174. Chen, K.; Xiong, H.; Xu, N.; Shen, Y.; Huang, Y.; Liu, C. Chondrogenic potential of stem cells from human exfoliated deciduous teeth in vitro and in vivo. Acta Odontol. Scand. 2014, 72, 664–672. [Google Scholar] [CrossRef] [PubMed]
  175. Rizk, A.; Rabie, A.B.M. Human dental pulp stem cells expressing transforming growth factor β3 transgene for cartilage-like tissue engineering. Cytotherapy 2013, 15, 712–725. [Google Scholar] [CrossRef] [PubMed]
  176. Hilkens, P.; Gervois, P.; Fanton, Y.; Vanormelingen, J.; Martens, W.; Struys, T.; Politis, C.; Lambrichts, I.; Bronckaers, A. Effect of isolation methodology on stem cell properties and multilineage differentiation potential of human dental pulp stem cells. Cell Tissue Res. 2013, 353, 65–78. [Google Scholar] [CrossRef]
  177. Dai, J.; Wang, J.; Lu, J.; Zou, D.; Sun, H.; Dong, Y.; Yu, H.; Zhang, L.; Yang, T.; Zhang, X.; et al. The effect of co-culturing costal chondrocytes and dental pulp stem cells combined with exogenous FGF9 protein on chondrogenesis and ossification in engineered cartilage. Biomaterials 2012, 33, 7699–7711. [Google Scholar] [CrossRef] [PubMed]
  178. Xu, Y.; Chen, C.; Hellwarth, P.B.; Bao, X. Biomaterials for stem cell engineering and biomanufacturing. Bioact. Mater. 2019, 4, 366–379. [Google Scholar] [CrossRef]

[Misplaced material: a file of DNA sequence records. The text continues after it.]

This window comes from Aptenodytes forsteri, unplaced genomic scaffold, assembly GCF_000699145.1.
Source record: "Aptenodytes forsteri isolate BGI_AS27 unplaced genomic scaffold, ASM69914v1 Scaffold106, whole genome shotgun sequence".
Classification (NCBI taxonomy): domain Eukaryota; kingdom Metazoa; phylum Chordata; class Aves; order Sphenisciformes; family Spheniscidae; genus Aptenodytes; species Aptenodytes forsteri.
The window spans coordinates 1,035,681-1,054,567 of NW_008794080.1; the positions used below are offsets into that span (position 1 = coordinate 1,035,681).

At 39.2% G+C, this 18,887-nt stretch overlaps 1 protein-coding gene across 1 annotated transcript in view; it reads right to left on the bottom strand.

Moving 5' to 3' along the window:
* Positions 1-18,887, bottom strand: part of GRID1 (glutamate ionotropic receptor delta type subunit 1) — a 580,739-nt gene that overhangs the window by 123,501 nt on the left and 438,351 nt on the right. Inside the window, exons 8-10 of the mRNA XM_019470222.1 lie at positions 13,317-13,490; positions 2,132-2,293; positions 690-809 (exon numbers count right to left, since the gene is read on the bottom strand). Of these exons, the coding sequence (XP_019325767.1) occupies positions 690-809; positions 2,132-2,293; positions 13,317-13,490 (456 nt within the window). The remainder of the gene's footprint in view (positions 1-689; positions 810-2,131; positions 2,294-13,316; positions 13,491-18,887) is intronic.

179. Willerth, S.M.; Sakiyama-Elbert, S.E. Combining stem cells and biomaterial scaffolds for constructing tissues and cell delivery. StemJournal 2019, 1, 1–25. [Google Scholar] [CrossRef]
  180. Dzobo, K.; Thomford, N.E.; Senthebane, D.A.; Shipanga, H.; Rowe, A.; Dandara, C.; Pillay, M.; Motaung, K.S.C.M. Advances in regenerative medicine and tissue engineering: Innovation and transformation of medicine. Stem Cells Int. 2018, 2018, e2495848. [Google Scholar] [CrossRef]
  181. Loh, C.-Y.; Chai, J.Y.; Tang, T.F.; Wong, W.F.; Sethi, G.; Shanmugam, M.K.; Chong, P.P.; Looi, C.Y. The E-Cadherin and N-Cadherin switch in epithelial-to-mesenchymal transition: Signaling, therapeutic implications, and challenges. Cells 2019, 8, 1118. [Google Scholar] [CrossRef]
  182. Tuli, R.; Tuli, S.; Nandi, S.; Huang, X.; Manner, P.A.; Hozack, W.J.; Danielson, K.G.; Hall, D.J.; Tuan, R.S. Transforming growth factor-beta-mediated chondrogenesis of human mesenchymal progenitor cells involves N-cadherin and mitogen-activated protein kinase and Wnt signaling cross-talk. J. Biol. Chem. 2003, 278, 41227–41236. [Google Scholar] [CrossRef] [PubMed]